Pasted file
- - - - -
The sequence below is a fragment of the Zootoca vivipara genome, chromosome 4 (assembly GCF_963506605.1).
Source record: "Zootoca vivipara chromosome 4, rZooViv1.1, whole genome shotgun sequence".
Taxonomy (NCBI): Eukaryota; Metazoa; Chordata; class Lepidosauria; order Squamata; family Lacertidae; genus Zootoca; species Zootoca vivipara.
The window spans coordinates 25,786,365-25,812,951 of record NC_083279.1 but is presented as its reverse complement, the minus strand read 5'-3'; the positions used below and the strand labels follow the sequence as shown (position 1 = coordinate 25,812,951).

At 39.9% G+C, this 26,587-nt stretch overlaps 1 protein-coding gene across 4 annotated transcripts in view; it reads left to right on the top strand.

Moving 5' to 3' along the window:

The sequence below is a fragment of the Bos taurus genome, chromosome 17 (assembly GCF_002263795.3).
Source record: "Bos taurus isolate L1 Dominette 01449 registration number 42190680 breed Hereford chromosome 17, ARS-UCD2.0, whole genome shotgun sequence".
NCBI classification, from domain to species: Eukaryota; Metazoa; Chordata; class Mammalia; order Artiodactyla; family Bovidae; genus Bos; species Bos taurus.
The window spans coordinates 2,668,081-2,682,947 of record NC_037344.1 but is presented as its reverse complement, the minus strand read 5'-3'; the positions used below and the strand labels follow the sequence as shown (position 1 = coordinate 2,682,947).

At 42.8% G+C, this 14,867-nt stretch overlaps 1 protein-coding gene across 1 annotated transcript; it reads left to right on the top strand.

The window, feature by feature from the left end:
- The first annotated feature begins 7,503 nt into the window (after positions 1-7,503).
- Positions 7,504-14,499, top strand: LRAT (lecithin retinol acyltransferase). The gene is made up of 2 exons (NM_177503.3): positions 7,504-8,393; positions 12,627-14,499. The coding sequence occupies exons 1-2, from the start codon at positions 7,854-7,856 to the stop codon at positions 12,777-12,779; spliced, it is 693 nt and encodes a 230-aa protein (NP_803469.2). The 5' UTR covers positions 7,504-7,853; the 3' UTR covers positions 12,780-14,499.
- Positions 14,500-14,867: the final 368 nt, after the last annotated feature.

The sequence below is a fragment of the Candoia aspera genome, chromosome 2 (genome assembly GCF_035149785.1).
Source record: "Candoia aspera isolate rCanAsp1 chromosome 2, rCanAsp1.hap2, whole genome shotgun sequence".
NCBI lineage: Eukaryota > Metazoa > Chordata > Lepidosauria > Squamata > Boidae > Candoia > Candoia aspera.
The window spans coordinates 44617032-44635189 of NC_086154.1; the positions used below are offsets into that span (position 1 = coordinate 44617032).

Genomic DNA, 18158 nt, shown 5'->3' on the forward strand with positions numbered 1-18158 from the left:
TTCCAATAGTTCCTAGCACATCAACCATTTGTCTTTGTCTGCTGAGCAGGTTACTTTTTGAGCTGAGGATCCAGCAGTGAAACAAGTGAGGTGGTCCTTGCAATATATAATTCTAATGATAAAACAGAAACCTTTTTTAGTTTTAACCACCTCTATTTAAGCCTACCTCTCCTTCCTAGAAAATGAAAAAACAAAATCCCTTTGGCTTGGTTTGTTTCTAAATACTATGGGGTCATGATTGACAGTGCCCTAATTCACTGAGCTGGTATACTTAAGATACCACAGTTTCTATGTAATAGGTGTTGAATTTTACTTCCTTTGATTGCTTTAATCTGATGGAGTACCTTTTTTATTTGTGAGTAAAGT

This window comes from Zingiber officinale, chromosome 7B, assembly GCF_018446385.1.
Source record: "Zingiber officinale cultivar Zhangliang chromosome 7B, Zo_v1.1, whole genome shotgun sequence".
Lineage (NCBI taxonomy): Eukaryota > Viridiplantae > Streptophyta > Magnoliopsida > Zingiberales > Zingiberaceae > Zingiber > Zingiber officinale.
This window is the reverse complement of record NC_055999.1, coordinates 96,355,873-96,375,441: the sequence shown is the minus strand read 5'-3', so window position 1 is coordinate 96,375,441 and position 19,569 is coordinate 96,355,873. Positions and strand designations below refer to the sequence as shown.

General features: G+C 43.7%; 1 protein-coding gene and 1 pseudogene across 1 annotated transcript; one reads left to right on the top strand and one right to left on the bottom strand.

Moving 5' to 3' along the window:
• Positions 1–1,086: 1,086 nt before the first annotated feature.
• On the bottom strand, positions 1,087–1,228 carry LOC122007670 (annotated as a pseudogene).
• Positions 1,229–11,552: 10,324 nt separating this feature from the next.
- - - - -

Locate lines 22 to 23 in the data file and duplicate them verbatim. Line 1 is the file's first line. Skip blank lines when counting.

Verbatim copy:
This window comes from Zingiber officinale, chromosome 7B, assembly GCF_018446385.1.
Source record: "Zingiber officinale cultivar Zhangliang chromosome 7B, Zo_v1.1, whole genome shotgun sequence".